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Why manners matter, in business as in life

What America needs now isn’t an economic stimulus plan, a bailout of the auto industry or an end to foreclosures. What will put this country back on the path to prosperity, say management consultants, economics professors and industrial psychologists, may be a good old-fashioned infusion of manners.

“A lot of the people in the financial-services industry have made a lot of money in ways that were not considerate of others,” says Howard Baetjer, lecturer in the economics department at Towson University, located near Baltimore. “The market process, when allowed to run its course, teaches people some humility and that they’ve got to pay attention to the other guy.”

A conversation about manners might seem out of place in an economic climate increasingly characterized by finger-pointing, fiscal irresponsibility and financial turmoil. But experts in business—and business etiquette—link civilized behavior to such economic merits as increased productivity and profit.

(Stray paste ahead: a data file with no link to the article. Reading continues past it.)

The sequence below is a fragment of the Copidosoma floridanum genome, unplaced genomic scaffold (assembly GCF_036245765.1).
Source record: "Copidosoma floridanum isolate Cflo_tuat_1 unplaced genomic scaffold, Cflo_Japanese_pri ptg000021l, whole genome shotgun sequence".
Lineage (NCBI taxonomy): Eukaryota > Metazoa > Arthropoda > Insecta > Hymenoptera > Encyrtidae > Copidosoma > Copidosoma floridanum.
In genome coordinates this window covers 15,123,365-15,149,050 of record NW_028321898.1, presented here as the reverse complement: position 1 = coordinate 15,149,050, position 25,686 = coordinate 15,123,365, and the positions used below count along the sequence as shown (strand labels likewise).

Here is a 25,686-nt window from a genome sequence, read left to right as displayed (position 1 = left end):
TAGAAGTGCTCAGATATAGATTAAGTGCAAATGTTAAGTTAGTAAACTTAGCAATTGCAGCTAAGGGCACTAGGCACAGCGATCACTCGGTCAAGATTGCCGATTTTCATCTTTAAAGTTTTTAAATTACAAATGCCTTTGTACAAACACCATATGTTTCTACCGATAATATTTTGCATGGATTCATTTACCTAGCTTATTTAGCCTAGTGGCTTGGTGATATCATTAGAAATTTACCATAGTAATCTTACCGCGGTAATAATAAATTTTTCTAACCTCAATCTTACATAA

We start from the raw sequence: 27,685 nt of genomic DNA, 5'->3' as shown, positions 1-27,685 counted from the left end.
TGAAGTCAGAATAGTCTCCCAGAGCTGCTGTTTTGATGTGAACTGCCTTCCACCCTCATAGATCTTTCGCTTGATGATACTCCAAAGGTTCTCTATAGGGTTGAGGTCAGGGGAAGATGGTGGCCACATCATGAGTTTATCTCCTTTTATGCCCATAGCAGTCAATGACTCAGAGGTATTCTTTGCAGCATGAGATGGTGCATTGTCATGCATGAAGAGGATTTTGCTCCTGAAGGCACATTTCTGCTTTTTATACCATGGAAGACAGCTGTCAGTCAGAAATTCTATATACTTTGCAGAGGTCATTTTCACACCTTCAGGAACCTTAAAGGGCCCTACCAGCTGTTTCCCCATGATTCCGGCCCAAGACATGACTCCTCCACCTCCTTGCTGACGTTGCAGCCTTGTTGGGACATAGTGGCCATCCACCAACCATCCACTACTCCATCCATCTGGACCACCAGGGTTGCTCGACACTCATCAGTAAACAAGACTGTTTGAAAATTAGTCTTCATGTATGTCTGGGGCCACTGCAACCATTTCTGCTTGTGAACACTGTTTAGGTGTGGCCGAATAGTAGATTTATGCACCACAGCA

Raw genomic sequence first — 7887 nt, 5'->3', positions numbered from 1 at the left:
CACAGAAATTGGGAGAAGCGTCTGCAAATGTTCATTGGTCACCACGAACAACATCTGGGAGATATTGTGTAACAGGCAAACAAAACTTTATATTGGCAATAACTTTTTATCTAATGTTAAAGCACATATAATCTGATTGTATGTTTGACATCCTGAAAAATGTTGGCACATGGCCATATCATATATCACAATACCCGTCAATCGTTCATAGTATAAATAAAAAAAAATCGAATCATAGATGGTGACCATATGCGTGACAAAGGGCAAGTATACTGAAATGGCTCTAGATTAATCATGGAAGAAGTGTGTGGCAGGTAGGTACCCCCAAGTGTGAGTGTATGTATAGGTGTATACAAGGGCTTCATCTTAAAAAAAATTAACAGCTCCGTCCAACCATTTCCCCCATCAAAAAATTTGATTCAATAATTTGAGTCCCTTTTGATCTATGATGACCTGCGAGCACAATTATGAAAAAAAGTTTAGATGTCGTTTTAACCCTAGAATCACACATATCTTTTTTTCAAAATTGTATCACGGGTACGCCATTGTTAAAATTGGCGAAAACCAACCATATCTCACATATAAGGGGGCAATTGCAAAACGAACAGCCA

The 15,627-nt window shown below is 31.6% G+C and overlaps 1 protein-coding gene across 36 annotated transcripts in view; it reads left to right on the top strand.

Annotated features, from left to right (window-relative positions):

A June 2008 study conducted on behalf of the American Management Association found that only 54 percent of managers put forth their maximum effort when working for bosses who they felt were unkind. Only 42 percent of managers said they were able to speak openly and candidly with bosses who were unkind, according to the study.

What does it mean to be unkind? “Overcontrolling, bullying, not listening to people’s opinions and not taking people seriously,” says Michael O’Malley, co-author with William F. Baker of “Leading With Kindness,” a book about companies that have succeeded by focusing on values and not profits alone. Employees work harder for bosses who are kind, the study found, and are more communicative with them.